What a two game stretch for the Cardinals, eh?
After flipping the switch on the typical bullpen story Tuesday night, the Cards were pretty dominant from wire-to-wire last night.
Joel Pineiro was economical, efficient, and overall outstanding. He gave the bullpen some rest after lots of work Tuesday night, not to mention being short two arms last night, according to the field management staff (Blaine Boyer and Mitchell Boggs both threw sides yesterday for Dave Duncan).
Any talk of Albert Pujols slumping was grossly overestimated, as he hit the ball hard in all of his at-bats, with two singles and two loud fly outs, one a sacrifice fly.
Rasmus hasn’t seemed intimidated or overwhelmed at the plate yet, and hopefully it’s just a matter of time before his power starts to come around a bit. In the meantime, Rasmus is getting on-base at a .386 clip, mostly in the two-hole ahead of Pujols. That’s plenty to make a Cardinal fan smile about.
Greene hasn’t maintained his lofty spring batting average into the season, but he has been more selective at the plate, so far this season, than anytime in his career. Greene has eight walks in fifty at-bats, including three in Tuesday night’s game. It was the first three-walk game of his six-and-change year MLB career. Two more walks last night and his eight total are already one-third of the walks he took in almost four-hundred at-bats last season. At his current pace, he would almost triple his walks in the same amount of at-bats this season. Good for him, and good for the Cardinals’ coaching staff. Keeping Greene’s head in the game at the plate this season will be a big boon for this team. Don’t be surprised to see Greene in that two-slot ahead of Pujols some, if he continues to take walks and get on base. We all know how Tony likes his power in that early spot.
Don’t know about you, but I breathed a sigh of relief seeing Yadier Molina come back out to catch in the top of the fifth inning last night. He appeared to tweak something in his wrist (or maybe the pitch hit him, no conclusive evidence on that) while holding up on an inside pitch. The trainer was out, Jose Oquendo was checking on him, Molina was grimacing – then he struck out.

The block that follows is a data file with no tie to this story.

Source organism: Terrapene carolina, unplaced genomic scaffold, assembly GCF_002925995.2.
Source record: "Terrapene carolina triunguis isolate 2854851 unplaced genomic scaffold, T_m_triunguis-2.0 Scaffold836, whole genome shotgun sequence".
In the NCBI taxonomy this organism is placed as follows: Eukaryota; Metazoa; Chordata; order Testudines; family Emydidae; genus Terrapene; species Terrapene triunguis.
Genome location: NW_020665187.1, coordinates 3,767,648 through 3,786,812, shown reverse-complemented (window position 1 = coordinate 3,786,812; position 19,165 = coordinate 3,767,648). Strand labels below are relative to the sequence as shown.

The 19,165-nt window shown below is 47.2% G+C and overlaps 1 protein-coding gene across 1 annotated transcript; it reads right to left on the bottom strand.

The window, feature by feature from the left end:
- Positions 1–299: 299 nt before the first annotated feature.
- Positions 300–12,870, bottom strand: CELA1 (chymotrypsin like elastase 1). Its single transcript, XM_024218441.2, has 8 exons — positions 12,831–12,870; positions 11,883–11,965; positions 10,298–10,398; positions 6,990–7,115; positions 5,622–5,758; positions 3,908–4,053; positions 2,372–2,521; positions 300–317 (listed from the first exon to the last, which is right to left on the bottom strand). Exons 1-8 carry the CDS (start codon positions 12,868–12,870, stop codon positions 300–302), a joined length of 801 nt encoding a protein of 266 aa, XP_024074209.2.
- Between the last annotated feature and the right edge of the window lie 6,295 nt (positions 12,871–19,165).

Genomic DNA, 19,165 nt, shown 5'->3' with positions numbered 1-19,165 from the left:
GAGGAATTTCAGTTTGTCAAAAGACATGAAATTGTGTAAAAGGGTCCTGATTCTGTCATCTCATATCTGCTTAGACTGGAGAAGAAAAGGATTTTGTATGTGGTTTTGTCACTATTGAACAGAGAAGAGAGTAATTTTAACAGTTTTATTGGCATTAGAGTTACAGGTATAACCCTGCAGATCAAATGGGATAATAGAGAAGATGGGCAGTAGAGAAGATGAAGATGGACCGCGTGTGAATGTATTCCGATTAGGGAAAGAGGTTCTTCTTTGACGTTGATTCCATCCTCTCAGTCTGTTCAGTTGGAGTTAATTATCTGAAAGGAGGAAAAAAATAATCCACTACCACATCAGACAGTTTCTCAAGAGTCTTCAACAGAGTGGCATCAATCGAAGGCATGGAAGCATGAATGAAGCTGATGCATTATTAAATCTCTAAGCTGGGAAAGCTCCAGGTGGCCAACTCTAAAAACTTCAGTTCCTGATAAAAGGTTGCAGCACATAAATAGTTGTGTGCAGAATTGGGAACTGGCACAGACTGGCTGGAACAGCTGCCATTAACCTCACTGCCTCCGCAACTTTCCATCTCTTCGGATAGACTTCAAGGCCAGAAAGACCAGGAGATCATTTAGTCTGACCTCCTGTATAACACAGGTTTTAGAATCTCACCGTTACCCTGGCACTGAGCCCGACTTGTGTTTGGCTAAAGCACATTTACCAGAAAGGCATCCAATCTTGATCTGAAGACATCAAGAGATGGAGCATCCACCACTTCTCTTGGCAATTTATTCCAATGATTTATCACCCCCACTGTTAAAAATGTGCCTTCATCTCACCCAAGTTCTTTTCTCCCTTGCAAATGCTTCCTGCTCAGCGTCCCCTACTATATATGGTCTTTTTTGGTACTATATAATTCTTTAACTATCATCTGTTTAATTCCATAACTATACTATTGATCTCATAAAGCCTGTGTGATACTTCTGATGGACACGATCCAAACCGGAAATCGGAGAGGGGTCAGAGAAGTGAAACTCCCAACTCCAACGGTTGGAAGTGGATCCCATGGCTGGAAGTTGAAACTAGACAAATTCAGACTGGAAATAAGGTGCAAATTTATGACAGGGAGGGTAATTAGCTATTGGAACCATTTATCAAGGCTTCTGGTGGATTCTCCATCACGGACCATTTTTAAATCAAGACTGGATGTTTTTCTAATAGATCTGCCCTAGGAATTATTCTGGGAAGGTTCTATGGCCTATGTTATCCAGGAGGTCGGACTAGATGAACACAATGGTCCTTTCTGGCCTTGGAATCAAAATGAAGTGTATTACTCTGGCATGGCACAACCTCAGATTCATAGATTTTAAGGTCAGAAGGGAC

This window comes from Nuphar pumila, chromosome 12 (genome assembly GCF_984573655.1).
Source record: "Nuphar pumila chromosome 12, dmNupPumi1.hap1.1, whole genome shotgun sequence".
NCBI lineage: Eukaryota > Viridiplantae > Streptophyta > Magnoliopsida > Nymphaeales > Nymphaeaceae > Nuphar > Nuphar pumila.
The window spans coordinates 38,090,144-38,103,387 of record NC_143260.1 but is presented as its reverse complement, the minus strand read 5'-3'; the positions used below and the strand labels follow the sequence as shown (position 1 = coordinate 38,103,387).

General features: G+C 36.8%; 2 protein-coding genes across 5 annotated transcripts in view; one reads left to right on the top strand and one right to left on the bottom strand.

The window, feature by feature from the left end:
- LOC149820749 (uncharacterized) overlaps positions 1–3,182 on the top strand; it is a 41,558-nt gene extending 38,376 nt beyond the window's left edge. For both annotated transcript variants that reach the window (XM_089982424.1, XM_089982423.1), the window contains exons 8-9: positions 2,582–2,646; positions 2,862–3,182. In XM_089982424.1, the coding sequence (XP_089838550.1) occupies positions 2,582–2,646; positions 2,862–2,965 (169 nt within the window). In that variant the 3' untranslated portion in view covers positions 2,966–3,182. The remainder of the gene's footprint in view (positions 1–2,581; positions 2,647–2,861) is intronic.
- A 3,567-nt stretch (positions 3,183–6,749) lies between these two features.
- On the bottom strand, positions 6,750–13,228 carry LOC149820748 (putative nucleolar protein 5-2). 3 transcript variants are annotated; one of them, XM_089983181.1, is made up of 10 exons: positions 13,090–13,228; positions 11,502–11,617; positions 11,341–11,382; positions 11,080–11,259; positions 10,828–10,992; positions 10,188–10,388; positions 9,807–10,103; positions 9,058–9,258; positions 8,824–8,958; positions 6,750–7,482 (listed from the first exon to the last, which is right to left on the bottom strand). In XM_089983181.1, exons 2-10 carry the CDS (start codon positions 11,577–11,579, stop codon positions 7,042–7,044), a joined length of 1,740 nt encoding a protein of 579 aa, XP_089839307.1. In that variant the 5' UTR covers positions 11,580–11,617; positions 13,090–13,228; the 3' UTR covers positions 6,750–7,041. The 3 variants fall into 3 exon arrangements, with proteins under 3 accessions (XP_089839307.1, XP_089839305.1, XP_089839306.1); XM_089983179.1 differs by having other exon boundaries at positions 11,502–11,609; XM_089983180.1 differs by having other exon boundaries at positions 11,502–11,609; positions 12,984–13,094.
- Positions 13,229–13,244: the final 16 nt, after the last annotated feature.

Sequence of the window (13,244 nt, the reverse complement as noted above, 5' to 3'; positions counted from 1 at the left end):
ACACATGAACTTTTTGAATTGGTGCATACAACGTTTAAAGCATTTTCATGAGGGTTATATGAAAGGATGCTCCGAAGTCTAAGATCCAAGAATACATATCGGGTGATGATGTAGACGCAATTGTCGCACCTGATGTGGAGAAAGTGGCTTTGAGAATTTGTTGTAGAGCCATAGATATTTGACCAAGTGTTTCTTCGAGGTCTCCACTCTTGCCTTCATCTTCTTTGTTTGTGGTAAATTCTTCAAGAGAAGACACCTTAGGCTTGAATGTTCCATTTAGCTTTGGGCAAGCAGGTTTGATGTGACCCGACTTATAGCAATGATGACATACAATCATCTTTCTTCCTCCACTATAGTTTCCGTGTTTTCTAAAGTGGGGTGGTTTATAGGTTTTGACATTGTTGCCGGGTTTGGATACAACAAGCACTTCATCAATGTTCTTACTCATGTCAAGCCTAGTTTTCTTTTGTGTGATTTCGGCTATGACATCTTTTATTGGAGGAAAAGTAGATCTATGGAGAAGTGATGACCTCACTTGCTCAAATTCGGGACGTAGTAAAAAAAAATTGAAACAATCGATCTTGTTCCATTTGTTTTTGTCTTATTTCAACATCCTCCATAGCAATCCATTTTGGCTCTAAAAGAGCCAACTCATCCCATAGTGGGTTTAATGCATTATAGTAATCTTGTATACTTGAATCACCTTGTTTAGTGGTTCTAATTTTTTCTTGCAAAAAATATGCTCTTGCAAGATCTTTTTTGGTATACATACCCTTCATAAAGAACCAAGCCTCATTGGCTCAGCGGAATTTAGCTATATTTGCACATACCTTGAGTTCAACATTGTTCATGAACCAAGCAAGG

He proceeded to lace a single into centerfield in his next at-bat, and finished the game behind the plate.
Wouldn’t be surprised to see LaRue get a start today on the short turnaround.
Good Joel showed up last night. He needed only 91 pitches to get through his eight-plus innings of work, which is his most economical start of eight or more in his career. The previous low was 93, with the Cardinals, against these same Mets in September of 2007, perhaps the start that got him his two-year extension.
For those of you scoring at home, that’s two starts for Good Joel now, one for Bad Joel. Good news is that all three were wins. The team is scoring six-plus runs per game in Pineiro’s starts this season.
Jess Todd has seemingly become the de facto closer in Memphis, since Chris Perez was called up to St Louis. Todd has three saves in three appearances since assuming the role, and he’s apparently setting up himself.
Todd’s three saves have all been multiple inning appearances: two, two, and one and a third, respectively. He gave up two runs in his first outing of the season, and has not allowed another since – a total of 9.1 innings pitched so far.
The conversion from starter to reliever is going well so far *knock on wood*. Perhaps the Cardinals knew or saw something in Todd that predicted success?
Either way, if he continues at this rate, expect Todd to show up in St Louis before the end of this season. Imagine for a minute a guy who can go multiple innings, have success, and just go ahead and finish the game if you need him to. Like that mental image? Me too.